Arts & Entertainment, Writing

Writing for Younger Readers - Part 1

Judy Blume

Lesson time 14:30 min

Learn how to tap into the childhood version of yourself to authentically relate to younger readers. Kids have big questions and want their lives reflected in the books they read.

Students give MasterClass an average rating of 4.7 out of 5 stars

Topics include: Tap Into the Child You Were • Use Your Childhood Themes • Deal With the Complications • The Real Stuff • Make Them Feel Normal • Don’t Do Themes


I have this feeling that those of us who write or maybe work in any creative field-- there was something about the way we were born, something about the way we were children, that set us apart. We're not better. We're not worse. We're not really different. But this is something that we have inside us. Maurice Sendak once said, I've never had children but I was a child. And I think that's true of all of us who write for children. We are in such touch with the children we were-- that little Judy, whoever she is. I mean, she's right there, you know, and I have such memories. Can you remember the way your classroom smelled on a wet winter day. All of the details-- I have them. They're with me. Other people don't. And that's fine. But I think that's a difference between those of us who choose to write for children, and those of us who don't. If I were trying to get you to go back into your childhoods, maybe I would start with school, and I would say put yourself into your whatever grade-- put yourself into a third grade classroom. Who's your teacher? Who's sitting around you? What are you doing? I mean, I can go back, today, into my third grade classroom, and it's all there. You have to make a real effort to do that-- to go back and to find those details no matter how long ago it was, and how much things have changed. And you know what? If you can't really get there, then absolutely go into schools. Ask if you can help out at a classroom where you're writing a book and you need to observe. I know lots of people who do that. During the course of writing a book, you want to be able to see it. I hated secrets when I was growing up, and I remember that. They were always keeping secrets from the children. Don't tell the children. Don't tell the children. Don't tell-- tell them what, what, what? And what I made up in my head-- in my stories-- was usually much worse than what I would have learned had my parents told me the truth. So I think there's that-- secrets that adults are keeping from children. Things that they think children don't understand that children actually do understand or want to understand. So I like writing from that point of view. But again, you have to put yourself back into the child that you were. But a lot of times, adults want to forget about it and block it out because it was tough. Because there's no kid who grows up without having a lot of problems. Nobody. And the things that you have to come to terms with and go through, and the way you're treated, and the way you've treated other people. But sometimes you have to force yourself back there. When I started to write, and I got the first two books out of the way, then I knew that I wanted to write about kids on the cusp. I liked the idea of the 11, 12-year-old just on the edge. Because somewhere around that age, ...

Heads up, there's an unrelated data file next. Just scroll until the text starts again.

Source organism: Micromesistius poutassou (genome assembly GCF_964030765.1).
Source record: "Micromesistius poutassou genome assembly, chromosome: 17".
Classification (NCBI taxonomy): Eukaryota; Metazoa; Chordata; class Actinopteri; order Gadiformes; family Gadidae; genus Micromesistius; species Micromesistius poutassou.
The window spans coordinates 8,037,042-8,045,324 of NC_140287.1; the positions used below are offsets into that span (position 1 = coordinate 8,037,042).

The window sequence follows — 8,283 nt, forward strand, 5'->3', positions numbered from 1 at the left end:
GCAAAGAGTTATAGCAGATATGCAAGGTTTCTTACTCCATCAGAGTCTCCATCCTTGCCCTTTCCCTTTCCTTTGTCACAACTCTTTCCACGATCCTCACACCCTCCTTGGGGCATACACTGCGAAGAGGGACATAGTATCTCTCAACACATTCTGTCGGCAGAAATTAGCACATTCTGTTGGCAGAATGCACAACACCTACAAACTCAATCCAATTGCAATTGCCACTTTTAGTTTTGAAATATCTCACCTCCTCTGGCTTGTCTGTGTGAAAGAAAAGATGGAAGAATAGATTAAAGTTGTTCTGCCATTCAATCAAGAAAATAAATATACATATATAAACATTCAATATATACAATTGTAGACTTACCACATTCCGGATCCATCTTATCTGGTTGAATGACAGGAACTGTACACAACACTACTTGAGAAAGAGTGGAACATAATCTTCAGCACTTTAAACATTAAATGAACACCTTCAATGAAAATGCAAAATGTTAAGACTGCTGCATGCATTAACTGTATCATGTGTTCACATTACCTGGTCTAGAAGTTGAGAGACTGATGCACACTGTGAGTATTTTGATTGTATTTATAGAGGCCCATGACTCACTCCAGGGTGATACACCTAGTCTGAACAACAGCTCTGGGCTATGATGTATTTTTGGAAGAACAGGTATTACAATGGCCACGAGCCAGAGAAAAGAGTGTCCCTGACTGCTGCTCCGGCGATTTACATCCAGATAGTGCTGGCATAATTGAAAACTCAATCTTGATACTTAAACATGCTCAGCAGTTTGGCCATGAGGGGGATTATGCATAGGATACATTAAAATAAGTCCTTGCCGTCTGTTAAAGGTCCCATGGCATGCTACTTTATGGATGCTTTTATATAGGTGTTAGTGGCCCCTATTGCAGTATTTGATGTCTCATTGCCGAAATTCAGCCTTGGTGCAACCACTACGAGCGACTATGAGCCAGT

About the Instructor

Judy Blume broke the rules. Her refreshingly honest children’s books were banned by hundreds of libraries and loved by generations of readers, who bought 85 million copies of classics like Are You There God? It’s Me, Margaret and Superfudge. In her first online writing class, the award-winning author teaches you how to invent vivid characters, write realistic dialogue, and turn your experiences into stories people will treasure.

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Judy Blume

In 24 lessons, Judy Blume will show you how to develop vibrant characters and hook your readers.

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